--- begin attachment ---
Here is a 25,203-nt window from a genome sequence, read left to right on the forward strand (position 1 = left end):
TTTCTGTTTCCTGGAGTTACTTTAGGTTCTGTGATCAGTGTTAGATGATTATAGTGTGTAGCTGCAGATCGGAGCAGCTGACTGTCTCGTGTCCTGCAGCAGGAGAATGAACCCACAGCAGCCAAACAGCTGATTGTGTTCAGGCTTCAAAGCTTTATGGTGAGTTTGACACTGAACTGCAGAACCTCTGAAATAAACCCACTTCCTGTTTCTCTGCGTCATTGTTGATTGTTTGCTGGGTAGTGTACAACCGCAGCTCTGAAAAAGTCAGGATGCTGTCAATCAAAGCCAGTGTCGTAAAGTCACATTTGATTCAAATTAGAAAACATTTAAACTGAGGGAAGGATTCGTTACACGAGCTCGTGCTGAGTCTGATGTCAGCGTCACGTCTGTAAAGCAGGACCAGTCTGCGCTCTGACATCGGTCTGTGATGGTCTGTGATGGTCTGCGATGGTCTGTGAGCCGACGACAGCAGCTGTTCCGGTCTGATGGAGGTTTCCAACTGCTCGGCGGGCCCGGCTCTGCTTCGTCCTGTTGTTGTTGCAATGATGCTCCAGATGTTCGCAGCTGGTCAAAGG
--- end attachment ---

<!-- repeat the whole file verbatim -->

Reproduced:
Here is a 25,203-nt window from a genome sequence, read left to right on the forward strand (position 1 = left end):
TTTCTGTTTCCTGGAGTTACTTTAGGTTCTGTGATCAGTGTTAGATGATTATAGTGTGTAGCTGCAGATCGGAGCAGCTGACTGTCTCGTGTCCTGCAGCAGGAGAATGAACCCACAGCAGCCAAACAGCTGATTGTGTTCAGGCTTCAAAGCTTTATGGTGAGTTTGACACTGAACTGCAGAACCTCTGAAATAAACCCACTTCCTGTTTCTCTGCGTCATTGTTGATTGTTTGCTGGGTAGTGTACAACCGCAGCTCTGAAAAAGTCAGGATGCTGTCAATCAAAGCCAGTGTCGTAAAGTCACATTTGATTCAAATTAGAAAACATTTAAACTGAGGGAAGGATTCGTTACACGAGCTCGTGCTGAGTCTGATGTCAGCGTCACGTCTGTAAAGCAGGACCAGTCTGCGCTCTGACATCGGTCTGTGATGGTCTGTGATGGTCTGCGATGGTCTGTGAGCCGACGACAGCAGCTGTTCCGGTCTGATGGAGGTTTCCAACTGCTCGGCGGGCCCGGCTCTGCTTCGTCCTGTTGTTGTTGCAATGATGCTCCAGATGTTCGCAGCTGGTCAAAGG